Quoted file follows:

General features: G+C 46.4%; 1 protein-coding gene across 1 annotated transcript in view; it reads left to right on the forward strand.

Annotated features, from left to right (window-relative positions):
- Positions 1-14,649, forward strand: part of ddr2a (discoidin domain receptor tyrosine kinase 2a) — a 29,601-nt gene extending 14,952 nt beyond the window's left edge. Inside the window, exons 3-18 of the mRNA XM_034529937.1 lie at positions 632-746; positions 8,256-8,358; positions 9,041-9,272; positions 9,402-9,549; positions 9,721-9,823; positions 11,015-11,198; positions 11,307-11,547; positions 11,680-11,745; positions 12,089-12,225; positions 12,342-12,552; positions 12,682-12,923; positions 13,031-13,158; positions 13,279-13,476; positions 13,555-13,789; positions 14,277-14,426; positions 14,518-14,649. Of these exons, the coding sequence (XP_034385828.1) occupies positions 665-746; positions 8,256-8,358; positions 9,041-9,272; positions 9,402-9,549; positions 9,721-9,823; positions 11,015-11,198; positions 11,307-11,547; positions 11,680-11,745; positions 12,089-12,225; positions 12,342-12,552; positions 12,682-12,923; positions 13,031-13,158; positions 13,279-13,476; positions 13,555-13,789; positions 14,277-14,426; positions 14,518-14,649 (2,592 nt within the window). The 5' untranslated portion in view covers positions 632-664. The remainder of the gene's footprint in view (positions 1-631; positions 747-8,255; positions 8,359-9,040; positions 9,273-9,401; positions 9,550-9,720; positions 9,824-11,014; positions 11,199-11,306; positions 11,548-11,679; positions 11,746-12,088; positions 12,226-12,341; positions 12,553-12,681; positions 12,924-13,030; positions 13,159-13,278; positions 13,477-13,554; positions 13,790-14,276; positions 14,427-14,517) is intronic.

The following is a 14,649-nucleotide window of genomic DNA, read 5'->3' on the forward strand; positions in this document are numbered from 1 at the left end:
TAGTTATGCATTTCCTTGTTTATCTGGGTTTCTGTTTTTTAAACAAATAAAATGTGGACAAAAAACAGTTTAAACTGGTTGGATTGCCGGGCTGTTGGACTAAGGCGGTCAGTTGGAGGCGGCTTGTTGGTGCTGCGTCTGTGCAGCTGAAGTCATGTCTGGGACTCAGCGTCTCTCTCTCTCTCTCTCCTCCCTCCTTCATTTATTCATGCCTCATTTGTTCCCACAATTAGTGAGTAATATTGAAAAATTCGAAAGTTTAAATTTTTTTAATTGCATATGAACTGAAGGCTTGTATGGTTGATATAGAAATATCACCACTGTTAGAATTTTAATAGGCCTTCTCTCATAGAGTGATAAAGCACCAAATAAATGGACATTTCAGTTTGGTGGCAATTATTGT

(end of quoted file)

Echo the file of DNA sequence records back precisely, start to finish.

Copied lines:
General features: G+C 46.4%; 1 protein-coding gene across 1 annotated transcript in view; it reads left to right on the forward strand.

Annotated features, from left to right (window-relative positions):
- Positions 1-14,649, forward strand: part of ddr2a (discoidin domain receptor tyrosine kinase 2a) — a 29,601-nt gene extending 14,952 nt beyond the window's left edge. Inside the window, exons 3-18 of the mRNA XM_034529937.1 lie at positions 632-746; positions 8,256-8,358; positions 9,041-9,272; positions 9,402-9,549; positions 9,721-9,823; positions 11,015-11,198; positions 11,307-11,547; positions 11,680-11,745; positions 12,089-12,225; positions 12,342-12,552; positions 12,682-12,923; positions 13,031-13,158; positions 13,279-13,476; positions 13,555-13,789; positions 14,277-14,426; positions 14,518-14,649. Of these exons, the coding sequence (XP_034385828.1) occupies positions 665-746; positions 8,256-8,358; positions 9,041-9,272; positions 9,402-9,549; positions 9,721-9,823; positions 11,015-11,198; positions 11,307-11,547; positions 11,680-11,745; positions 12,089-12,225; positions 12,342-12,552; positions 12,682-12,923; positions 13,031-13,158; positions 13,279-13,476; positions 13,555-13,789; positions 14,277-14,426; positions 14,518-14,649 (2,592 nt within the window). The 5' untranslated portion in view covers positions 632-664. The remainder of the gene's footprint in view (positions 1-631; positions 747-8,255; positions 8,359-9,040; positions 9,273-9,401; positions 9,550-9,720; positions 9,824-11,014; positions 11,199-11,306; positions 11,548-11,679; positions 11,746-12,088; positions 12,226-12,341; positions 12,553-12,681; positions 12,924-13,030; positions 13,159-13,278; positions 13,477-13,554; positions 13,790-14,276; positions 14,427-14,517) is intronic.

The following is a 14,649-nucleotide window of genomic DNA, read 5'->3' on the forward strand; positions in this document are numbered from 1 at the left end:
TAGTTATGCATTTCCTTGTTTATCTGGGTTTCTGTTTTTTAAACAAATAAAATGTGGACAAAAAACAGTTTAAACTGGTTGGATTGCCGGGCTGTTGGACTAAGGCGGTCAGTTGGAGGCGGCTTGTTGGTGCTGCGTCTGTGCAGCTGAAGTCATGTCTGGGACTCAGCGTCTCTCTCTCTCTCTCTCCTCCCTCCTTCATTTATTCATGCCTCATTTGTTCCCACAATTAGTGAGTAATATTGAAAAATTCGAAAGTTTAAATTTTTTTAATTGCATATGAACTGAAGGCTTGTATGGTTGATATAGAAATATCACCACTGTTAGAATTTTAATAGGCCTTCTCTCATAGAGTGATAAAGCACCAAATAAATGGACATTTCAGTTTGGTGGCAATTATTGT